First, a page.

A ‘brain storming’ session on the topic ‘what are my dreams for Watford in 10 years?’ led to a range of suggestions, some of which we were definitely not uniting around. Some want improved interfaith relations, some want the mosques to become churches. There was a range of big ideas and small ideas. We observed that they may be good things, but asked ‘are they God things?’. I noticed strong threads about acting from love, and praying to find out ‘what does the Holy Spirit want?’. Personally I have a dream of ‘bringing the Kingdom of God to Watford’ – this exercise, by allowing me to hear other people’s related dreams, helped clarify what this might look like. Further developing our understanding of what unity means for the church in Watford is going to be a big part of this. In conclusion it was felt that we should be open to God’s will, which might, and probably would, surprise us.


C is for Communion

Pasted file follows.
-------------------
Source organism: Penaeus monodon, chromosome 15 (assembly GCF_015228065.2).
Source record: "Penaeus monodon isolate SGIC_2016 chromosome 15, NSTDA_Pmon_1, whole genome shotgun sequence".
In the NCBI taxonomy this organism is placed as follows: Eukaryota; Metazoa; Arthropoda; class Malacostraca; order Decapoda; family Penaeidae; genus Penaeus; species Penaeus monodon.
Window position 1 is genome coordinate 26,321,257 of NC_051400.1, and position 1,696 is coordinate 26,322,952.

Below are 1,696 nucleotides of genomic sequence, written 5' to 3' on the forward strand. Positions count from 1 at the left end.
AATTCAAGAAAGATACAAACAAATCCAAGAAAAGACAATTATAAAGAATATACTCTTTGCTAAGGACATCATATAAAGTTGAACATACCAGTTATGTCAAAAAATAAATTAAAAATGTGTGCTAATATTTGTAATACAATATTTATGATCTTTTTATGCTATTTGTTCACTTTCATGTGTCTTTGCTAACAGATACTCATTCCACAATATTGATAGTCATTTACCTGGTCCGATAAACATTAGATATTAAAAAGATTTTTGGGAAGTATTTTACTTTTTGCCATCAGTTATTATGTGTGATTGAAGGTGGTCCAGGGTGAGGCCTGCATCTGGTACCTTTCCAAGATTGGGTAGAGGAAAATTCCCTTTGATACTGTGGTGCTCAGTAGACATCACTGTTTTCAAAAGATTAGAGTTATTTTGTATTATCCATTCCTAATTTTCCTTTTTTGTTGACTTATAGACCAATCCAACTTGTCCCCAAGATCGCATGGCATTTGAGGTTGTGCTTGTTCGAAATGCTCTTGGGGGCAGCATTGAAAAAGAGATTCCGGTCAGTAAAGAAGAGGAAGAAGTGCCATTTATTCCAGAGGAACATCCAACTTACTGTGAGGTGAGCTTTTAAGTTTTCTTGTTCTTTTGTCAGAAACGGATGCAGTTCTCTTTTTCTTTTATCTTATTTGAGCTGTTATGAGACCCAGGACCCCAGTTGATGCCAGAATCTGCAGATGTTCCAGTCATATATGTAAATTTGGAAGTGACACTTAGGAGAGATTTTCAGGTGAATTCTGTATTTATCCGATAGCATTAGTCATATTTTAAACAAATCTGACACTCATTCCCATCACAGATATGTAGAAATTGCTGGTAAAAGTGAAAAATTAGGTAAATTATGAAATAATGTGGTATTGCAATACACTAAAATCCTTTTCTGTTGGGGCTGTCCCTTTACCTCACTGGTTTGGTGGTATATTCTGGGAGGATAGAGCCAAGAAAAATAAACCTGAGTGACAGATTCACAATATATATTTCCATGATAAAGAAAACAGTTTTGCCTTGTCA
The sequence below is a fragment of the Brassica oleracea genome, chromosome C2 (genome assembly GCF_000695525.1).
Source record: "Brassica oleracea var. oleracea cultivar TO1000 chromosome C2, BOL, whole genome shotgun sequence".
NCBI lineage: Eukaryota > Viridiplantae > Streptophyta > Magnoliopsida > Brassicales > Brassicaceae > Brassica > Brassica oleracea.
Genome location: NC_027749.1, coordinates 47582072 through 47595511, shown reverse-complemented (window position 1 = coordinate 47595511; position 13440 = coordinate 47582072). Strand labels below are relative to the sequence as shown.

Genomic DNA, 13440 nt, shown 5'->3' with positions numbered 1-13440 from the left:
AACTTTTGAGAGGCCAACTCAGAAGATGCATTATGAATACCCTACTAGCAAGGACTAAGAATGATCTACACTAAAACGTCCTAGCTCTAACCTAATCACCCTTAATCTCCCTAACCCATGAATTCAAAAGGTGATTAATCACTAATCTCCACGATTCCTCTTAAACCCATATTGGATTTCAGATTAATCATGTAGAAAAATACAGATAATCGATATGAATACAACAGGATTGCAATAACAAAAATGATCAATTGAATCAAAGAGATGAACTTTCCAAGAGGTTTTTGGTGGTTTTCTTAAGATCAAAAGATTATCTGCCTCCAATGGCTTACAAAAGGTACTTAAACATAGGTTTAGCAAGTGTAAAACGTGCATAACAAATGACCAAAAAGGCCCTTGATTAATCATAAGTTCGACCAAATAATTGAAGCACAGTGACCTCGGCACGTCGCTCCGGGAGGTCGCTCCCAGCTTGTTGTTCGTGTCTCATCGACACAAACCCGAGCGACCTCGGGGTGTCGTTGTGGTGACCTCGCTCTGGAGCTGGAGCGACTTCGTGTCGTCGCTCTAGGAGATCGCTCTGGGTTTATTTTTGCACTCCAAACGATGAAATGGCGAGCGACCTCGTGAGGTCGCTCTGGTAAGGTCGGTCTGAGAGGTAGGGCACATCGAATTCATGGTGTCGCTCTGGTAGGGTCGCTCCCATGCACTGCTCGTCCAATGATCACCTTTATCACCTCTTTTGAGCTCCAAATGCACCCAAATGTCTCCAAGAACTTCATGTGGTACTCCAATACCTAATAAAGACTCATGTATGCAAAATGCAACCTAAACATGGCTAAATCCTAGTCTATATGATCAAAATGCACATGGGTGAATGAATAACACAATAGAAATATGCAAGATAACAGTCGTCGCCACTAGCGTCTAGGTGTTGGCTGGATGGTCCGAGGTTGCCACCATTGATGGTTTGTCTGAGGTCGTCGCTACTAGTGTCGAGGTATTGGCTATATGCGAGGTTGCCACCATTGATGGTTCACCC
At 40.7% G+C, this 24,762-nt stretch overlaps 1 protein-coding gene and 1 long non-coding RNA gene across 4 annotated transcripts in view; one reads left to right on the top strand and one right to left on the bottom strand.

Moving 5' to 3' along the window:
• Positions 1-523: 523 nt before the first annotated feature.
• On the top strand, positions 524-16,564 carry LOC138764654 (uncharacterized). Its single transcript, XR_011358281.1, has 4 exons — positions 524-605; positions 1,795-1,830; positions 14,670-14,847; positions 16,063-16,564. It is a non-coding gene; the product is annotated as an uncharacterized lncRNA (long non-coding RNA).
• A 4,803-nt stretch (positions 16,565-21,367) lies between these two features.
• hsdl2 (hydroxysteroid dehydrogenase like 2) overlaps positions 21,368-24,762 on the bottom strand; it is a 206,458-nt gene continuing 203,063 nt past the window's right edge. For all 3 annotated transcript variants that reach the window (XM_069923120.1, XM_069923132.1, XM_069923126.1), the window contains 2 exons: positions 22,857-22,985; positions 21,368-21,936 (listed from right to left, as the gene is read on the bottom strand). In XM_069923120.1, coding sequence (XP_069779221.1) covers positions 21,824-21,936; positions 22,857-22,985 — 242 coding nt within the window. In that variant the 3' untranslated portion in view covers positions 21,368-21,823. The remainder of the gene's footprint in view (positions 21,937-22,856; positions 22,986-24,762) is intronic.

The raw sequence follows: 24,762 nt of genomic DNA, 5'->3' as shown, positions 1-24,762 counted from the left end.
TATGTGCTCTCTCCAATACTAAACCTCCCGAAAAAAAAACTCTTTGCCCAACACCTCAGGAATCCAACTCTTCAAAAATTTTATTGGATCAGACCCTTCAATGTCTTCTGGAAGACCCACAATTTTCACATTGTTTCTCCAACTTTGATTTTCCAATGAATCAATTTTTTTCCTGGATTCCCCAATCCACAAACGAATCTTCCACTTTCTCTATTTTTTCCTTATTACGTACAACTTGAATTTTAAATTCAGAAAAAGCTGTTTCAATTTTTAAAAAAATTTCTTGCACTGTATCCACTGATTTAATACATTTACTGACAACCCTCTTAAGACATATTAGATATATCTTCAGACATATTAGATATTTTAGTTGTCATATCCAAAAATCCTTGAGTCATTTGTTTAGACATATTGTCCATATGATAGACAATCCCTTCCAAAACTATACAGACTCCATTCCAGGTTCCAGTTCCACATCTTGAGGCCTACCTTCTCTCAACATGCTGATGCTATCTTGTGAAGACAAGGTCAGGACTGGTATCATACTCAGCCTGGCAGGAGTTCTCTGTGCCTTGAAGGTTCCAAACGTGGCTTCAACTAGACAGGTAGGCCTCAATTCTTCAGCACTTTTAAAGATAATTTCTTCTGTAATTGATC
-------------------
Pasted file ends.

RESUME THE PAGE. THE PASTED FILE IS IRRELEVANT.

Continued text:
I offer my neighbour the communion cup: ‘Tim, the blood of Christ, shed for you’.

How does a Buddhist Quaker come to be offering this sacrament to an evangelical church minister?

We were towards the end of a two day retreat for Christian leaders from Watford. The flier for the retreat read:

We are used to enjoying each other’s company. We respect each other’s traditions. We know, however, that there are some issues which could destabilize our underlying unity. We believe that our unity is strong enough for us to be able explore together some of these issues, and to listen, empathise and learn from each other.

Or, as one person interpreted it ‘talks about talks’, but not shying away from the fact that there are things we disagree about. I’ll write more in another blog post, here I want to dwell on the communion ritual.


How was it that I felt able to participate whole-heartedly?

The moderator of Christians across Watford, Tim Roberts, who has a passion to see a united church in the town, serving the town, introduced the session, explaining that the holy communion, eucharist, mass, whatever we call it, was celebrated by almost all Christians, but that we all had different understandings so no-one person among us could lead without making it difficult for another. Therefore we were all invited, if we wished, to share something of what it meant to us, listening carefully to one another.